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I'm having a little difficulty understanding how I add a route in Windows Server 2008 (Web Edition).

I've been allocated a /64 (IPv6) subnet.

I added my IPv6 Address, Subnet Prefix and Default Gateway to the TCP/IPv6 Properties but I'm not sure how to add a "route."

My web hosts documentation says:

Since the gateway is in a different subnet, a route is necessary:

ip route add 2a01:4f8:61:20e0::1/59 dev eth0

ip route add default via 2a01:4f8:61:20e0::1

However, I don't know how to translate this and do it on a Windows server.

Is anyone able to give me any pointers?


share|improve this question
That looks like a weird configuration. A /59 is not a normal subnet mask for IPv6, and having a default gateway that is in a different subnet than the subnet you are on is also weird. I have seen such configurations, but usually they indicate a very sub-optimal network design with a huge layer-2 domain... Do you have a link to your web hoster's documentation? – Sander Steffann Oct 4 '11 at 17:38
Hi, Thanks for replying. Their documentation is at: it's not very comprehensive and when I asked them if they would update it to include some guidance for Windows 2008 users they said "we haven't a instruction for windows server because it's very easy to add there something. If you need help to add the IPv6 address then please use google". Obviously Google was my first port of call... Thanks – Andrew Duncan Oct 4 '11 at 20:52

Well to put it simply, the documentation is wrong. You cannot have a gateway that is not in "your" subnet. Since I think I understand what they meant, I'll try to correct it:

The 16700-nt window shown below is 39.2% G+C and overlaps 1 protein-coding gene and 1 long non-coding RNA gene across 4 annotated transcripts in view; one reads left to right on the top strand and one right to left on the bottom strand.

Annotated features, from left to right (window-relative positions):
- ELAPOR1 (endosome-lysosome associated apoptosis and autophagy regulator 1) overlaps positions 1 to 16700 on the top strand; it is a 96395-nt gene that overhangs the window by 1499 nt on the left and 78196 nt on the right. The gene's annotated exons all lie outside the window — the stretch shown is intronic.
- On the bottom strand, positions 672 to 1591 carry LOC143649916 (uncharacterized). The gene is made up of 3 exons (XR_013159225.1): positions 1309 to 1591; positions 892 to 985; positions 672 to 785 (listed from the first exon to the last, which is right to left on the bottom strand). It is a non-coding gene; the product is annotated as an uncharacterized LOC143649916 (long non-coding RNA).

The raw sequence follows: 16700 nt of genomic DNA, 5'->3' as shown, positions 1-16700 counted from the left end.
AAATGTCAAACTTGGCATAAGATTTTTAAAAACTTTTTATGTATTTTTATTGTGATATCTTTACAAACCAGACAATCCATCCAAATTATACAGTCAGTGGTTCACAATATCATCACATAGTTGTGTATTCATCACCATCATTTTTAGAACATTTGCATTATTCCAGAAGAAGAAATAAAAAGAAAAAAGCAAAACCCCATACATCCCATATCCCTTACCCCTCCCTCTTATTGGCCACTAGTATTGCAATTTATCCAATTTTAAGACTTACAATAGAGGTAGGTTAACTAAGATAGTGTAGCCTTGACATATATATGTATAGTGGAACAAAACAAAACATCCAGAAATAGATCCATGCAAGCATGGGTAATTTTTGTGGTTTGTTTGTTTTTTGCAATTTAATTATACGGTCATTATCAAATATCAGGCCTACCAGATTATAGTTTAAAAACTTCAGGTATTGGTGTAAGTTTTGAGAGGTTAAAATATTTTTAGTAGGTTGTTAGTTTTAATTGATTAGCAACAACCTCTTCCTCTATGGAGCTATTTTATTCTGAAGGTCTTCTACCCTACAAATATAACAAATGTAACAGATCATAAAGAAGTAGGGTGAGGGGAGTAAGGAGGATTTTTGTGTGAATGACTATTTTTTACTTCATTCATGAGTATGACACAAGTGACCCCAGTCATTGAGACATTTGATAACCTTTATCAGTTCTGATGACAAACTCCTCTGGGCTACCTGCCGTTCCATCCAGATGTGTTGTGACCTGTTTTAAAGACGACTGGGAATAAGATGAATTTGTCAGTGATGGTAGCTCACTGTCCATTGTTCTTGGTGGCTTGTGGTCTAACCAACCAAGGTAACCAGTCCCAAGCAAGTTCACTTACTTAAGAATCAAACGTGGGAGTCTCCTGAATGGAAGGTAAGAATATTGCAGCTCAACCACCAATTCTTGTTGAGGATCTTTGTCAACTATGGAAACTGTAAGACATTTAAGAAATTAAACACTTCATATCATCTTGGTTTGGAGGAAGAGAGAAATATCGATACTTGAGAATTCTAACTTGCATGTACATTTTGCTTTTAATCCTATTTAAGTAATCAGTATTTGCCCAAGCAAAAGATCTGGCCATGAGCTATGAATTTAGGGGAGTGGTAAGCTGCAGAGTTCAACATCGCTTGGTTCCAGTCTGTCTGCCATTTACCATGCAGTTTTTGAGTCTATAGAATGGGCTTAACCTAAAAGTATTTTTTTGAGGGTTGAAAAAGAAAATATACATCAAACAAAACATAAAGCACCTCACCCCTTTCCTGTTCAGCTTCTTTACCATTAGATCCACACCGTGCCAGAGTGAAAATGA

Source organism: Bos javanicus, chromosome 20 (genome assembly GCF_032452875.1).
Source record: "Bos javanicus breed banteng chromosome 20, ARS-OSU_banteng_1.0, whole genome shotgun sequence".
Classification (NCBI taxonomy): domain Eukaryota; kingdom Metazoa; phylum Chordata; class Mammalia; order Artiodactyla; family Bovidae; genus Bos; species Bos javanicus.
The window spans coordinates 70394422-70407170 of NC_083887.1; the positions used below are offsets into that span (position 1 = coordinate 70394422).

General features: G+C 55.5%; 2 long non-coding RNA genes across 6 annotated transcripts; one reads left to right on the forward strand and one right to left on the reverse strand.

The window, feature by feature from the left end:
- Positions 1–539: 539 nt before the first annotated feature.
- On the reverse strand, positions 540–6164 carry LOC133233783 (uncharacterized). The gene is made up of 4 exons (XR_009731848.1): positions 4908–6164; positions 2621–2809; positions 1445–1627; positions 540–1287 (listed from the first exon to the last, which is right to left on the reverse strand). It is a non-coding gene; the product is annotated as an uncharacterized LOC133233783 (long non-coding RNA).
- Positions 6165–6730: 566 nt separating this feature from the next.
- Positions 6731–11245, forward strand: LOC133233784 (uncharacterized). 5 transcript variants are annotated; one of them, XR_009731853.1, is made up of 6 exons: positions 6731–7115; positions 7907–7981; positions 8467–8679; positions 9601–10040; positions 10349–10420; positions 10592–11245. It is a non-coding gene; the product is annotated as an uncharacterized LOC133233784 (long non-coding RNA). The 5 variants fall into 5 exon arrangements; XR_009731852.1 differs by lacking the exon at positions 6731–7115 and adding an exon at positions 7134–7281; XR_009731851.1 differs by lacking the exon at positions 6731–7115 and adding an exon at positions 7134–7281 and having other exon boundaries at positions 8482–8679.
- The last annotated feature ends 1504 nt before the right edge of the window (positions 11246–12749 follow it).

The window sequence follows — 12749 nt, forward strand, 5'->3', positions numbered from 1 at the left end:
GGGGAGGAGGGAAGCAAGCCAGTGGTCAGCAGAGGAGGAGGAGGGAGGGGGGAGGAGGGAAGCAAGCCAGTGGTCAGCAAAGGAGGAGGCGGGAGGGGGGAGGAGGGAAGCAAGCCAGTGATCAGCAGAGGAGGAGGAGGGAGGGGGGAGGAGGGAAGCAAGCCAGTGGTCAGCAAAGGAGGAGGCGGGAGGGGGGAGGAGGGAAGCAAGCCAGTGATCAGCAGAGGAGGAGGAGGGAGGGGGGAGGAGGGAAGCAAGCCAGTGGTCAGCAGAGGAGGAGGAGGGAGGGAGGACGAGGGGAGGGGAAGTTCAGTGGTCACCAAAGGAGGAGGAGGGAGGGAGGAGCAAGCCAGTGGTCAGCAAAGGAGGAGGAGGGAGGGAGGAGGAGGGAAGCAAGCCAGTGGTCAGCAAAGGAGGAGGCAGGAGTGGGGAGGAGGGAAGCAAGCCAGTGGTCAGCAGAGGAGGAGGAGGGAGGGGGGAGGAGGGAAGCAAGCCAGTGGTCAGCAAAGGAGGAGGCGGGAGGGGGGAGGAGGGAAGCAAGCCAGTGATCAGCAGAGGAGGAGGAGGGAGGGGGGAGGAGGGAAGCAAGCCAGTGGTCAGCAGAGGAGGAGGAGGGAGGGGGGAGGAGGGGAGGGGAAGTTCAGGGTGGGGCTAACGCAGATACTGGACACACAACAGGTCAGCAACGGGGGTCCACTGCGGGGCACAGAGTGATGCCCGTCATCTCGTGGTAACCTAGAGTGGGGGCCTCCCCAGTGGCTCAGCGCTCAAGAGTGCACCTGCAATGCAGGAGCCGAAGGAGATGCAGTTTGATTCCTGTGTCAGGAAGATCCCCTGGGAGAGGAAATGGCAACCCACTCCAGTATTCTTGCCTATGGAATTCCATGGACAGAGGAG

Dear Customer,

  • you have been placed in a subnet 2a01:4f8:61:20e0::1/59.
  • Please use a gateway 2a01:4f8:61:20e0::1, that is properly within your subnet.
  • But please do not use IP addresses out of the range 2a01:4f8:61:20e1::1/64. These addresses are not for you.
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I tried 'netsh interface ipv6 add route 2a01:4f8:130:2260::1/59 "Local Area Connection"' but it's still not working. The IP's I have been assigned are: IPs: 2a01:4f8:130:2263:: /64 Gateway: 2a01:4f8:130:2260::1 /59 Useable IP addresses: 2a01:4f8:130:2263::2 to 2a01:4f8:130:2263:ffff:ffff:ffff:ffff – Andrew Duncan Oct 5 '11 at 13:03

I would be fairly surprised if the gateway weren't 2a01:4f8:130:2263::1, especially seeing as though they say your first usable IP is 2a01:4f8:130:2263::2.

As stated above, the gateway needs to be within the interface's subnet -- which technically includes the link-local default gateway scenario.

share|improve this answer
How did you arrive at those addresses? – Martijn Heemels Oct 10 '11 at 22:12
From Andrew's comment below, dated October 5th. For what it's worth, I'm now doubting my previous theory (since the logical router address is unresponsive); it genuinely seems like they have that bizarre of a network design. The best workaround I can think of is to use (/)59 for your subnet prefix length, and make certain you only use addresses from within your /64. That should allow connectivity with the router without any further tweaks. (Be sure you only use static IPv6 addresses -- you wouldn't want to even think about trying SLAAC with a configuration like that.) – Jima Oct 11 '11 at 15:08

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